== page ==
Engage your students in scientific thinking across disciplines! Did you know that scientists spend more than half of their time reading and writing? Students who are science literate can analyze, present, and defend data – both orally and in writing. The updated edition of this bestseller offers strategies to link the new science standards with literacy expectations and specific ideas you can put to work right away. Features include: • A discussion of how to use science to develop essential 21st century skills • Instructional routines that help students become better writers • Useful strategies for using complex scientific texts in the classroom • Tools to monitor student progress through formative assessment When students are curious, they thrive. Give your students the strong base they need to create and share scientific ideas that have an impact in the classroom and beyond. “This is a teacher-friendly book that drew me in from the introduction to the end. Through real-life scenarios combined with useful methods for instruction, it illustrates how science teachers can use language as a tool for teaching science.” -Trina Allen, Science Content Specialist Measurement Incorporated “An eminently readable guide for the novice and experienced teacher. The many practical ideas in this volume demonstrate that improving students’ skills in reading and writing can also improve their understanding and ability in science.” – Cary Sneider, Associate Research Professor Portland State University, Portland, OR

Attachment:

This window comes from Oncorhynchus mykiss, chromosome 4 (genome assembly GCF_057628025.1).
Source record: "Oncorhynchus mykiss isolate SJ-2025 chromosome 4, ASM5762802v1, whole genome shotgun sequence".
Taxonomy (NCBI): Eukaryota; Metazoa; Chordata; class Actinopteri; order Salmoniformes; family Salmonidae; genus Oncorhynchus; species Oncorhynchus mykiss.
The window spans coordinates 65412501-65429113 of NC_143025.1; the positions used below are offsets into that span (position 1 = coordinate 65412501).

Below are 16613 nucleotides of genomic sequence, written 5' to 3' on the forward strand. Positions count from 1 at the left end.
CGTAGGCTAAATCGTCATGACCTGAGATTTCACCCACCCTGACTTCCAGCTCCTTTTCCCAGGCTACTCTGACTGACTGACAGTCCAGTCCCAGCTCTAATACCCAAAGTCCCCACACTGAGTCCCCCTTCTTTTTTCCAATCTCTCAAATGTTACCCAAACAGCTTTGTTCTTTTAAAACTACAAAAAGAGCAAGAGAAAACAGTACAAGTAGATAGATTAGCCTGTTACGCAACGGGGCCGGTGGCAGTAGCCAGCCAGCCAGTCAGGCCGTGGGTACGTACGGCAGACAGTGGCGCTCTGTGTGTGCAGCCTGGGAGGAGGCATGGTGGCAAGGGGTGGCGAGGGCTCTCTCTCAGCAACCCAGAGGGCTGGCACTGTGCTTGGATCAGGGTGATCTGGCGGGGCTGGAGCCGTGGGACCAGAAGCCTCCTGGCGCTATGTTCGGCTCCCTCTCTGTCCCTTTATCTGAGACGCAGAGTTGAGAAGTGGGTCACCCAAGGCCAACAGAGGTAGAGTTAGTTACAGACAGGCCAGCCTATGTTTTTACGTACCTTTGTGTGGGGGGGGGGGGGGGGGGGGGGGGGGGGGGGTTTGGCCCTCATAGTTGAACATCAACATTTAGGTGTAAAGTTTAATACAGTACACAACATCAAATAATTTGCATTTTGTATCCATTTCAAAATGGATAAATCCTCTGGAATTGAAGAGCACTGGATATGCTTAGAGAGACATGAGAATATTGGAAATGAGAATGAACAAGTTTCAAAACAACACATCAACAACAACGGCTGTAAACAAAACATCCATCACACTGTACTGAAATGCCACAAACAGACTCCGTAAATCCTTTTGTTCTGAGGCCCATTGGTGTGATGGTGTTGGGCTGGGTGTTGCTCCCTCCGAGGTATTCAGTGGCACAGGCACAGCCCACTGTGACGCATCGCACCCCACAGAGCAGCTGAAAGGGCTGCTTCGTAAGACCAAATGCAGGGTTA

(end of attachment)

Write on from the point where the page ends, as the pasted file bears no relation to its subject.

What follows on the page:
Reading Like a Scientist

Reading Like a Scientist

When Jose’s teacher, Ms. Masselli, reported that the viscous siliceous magma crept toward the surface, erupted, and was accompanied by a plume of ash that streamed into the atmosphere, Jose found himself overwrought with the thought of deciphering a sentence overloaded with new terms. As a matter of fact, Jose subconsciously took the route of so many others who find themselves confronted with strange-sounding, unfamiliar words. Specifically, he shut down and started doodling volcano pictures on the desktop. Jose’s not alone in this classroom. Next to him sits Susana, a student who arrived from Columbia one year ago. Not only is ...

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